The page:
As test flights undertaken by No. 617 Squadron proved that it was not possible to make a return trip to the Kaafjord from Scotland, and an evaluation of the main airstrip in Shetland determined that it was unsuitable for Lancaster operations, No. 5 Group’s staff officers judged that it would be necessary for the aircraft to refuel in the USSR. Detailed investigation of the airstrips near Murmansk found that they were at best only marginally suitable for heavy bombers and possessed almost no accommodation or aircraft servicing facilities. Moreover, the airstrips were vulnerable to attack from fighters operating from nearby German bases. Instead, it was decided that the attack force should fly over northern Sweden and Finland after raiding the Kaafjord and refuel at Yagodnik airstrip, which was on an island near Arkhangyel’sk. This plan was accepted by the Air Ministry on 6 September. Soviet naval aviation offered to attack German fighter bases at the same time as the British bombers arrived over the target area, but No. 5 Group rejected this proposal and requested that Soviet aircraft not fly near Kaafjord and thereby avoid alerting the Germans. Also early in September, five aircraft from No. 192 Squadron, which specialised in monitoring German radars, conducted sorties to locate German radar stations in northern Norway and identify any gaps in their coverage.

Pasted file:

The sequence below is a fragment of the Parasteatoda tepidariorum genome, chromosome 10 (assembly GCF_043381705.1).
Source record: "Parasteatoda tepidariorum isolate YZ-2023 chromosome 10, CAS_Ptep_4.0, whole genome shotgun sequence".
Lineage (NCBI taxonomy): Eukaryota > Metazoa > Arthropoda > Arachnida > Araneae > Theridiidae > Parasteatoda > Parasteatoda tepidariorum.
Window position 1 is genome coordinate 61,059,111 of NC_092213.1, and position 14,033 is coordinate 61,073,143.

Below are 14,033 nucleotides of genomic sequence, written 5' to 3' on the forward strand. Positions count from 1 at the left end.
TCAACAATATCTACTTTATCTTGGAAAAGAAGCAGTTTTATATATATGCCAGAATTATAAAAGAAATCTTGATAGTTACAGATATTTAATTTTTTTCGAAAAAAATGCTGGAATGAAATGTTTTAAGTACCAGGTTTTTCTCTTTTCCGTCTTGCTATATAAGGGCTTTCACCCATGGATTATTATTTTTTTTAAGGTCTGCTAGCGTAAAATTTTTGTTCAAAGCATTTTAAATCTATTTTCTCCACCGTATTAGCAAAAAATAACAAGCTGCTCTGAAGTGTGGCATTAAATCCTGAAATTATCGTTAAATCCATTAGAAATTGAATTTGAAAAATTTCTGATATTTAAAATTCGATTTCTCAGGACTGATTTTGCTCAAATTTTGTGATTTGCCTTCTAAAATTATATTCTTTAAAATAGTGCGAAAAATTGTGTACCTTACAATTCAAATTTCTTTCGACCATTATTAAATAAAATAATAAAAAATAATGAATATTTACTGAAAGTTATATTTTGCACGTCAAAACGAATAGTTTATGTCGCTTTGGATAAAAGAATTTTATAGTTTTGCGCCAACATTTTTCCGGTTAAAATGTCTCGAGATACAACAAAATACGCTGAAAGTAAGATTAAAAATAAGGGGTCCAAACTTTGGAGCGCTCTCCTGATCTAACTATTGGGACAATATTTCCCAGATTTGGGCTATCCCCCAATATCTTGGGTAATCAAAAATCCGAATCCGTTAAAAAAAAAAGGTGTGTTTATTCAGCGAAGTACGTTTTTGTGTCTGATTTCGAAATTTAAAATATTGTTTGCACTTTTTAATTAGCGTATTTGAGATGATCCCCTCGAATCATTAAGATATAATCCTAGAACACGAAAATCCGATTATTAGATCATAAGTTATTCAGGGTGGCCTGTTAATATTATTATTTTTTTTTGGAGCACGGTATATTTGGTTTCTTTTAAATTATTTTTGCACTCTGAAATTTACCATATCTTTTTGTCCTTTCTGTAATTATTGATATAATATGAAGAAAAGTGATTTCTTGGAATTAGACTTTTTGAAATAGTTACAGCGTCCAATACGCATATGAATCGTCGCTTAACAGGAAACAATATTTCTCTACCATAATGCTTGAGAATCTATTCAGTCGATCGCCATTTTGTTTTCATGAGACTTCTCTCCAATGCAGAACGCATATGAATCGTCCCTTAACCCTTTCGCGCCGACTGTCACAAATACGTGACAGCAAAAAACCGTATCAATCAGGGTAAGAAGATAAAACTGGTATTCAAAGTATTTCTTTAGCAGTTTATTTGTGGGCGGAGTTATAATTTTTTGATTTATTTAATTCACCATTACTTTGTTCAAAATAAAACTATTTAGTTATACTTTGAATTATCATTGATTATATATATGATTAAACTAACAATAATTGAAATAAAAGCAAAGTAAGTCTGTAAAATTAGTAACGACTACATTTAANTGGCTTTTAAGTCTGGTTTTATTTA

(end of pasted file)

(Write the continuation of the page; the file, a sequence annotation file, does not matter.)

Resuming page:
The operation order setting out how the raid was to be conducted was issued by No. 5 Group on 7 September. It stated that the Kaafjord was believed to be protected by 16 heavy and 16 light Flak guns, as well as by Tirpitz's guns, and that it took the defenders some 10 minutes to cover the battleship with a smoke screen. The attack force was to be organised into two groups. Force A, comprising 12 Lancaster bombers from No. 9 Squadron and an equal number from No. 617 Squadron, and each armed with a single Tallboy, was to continue to Yagodnik after bombing. Force B was to comprise six Lancasters from each of the squadrons, each carrying a single 'JW' mine, and return directly to either Scotland or the Shetland islands group. A Lancaster of the RAF Film Unit, which was attached to the RAAF’s No. 463 Squadron, would accompany Force B and also return to the UK after the bombers completed their attack. It was intended that the attack would be conducted in daylight, and that the Lancaster bombers would assemble into formations near the Kaafjord before attacking. If the fjord was covered by cloud or smoke, Force A was ordered to not drop its valuable bombs and continue onto Yagodnik. Force B was directed to drop the 'JW' mines regardless of cloud or smoke cover as long as an aiming point could be identified. The entire attack group was to maintain strict radio silence. Two Consolidated Liberator transport aircraft of No. 511 Squadron were assigned to carry maintenance personnel and supplies from the UK to Yagodnik, and a Mosquito outfitted for the photo-reconnaissance task from No. 540 Squadron would scout ahead of the attack force. The aircrews were briefed on this plan on either 8 or 9 September. Group Captain C. C. McMullen, the commander of No. 9 Squadron’s home base of RAF Bardney, was appointed the overall leader of the detachment, and No. 617 Squadron’s commanding officer, Wing Commander 'Willy' Tait, was selected to lead the strike force.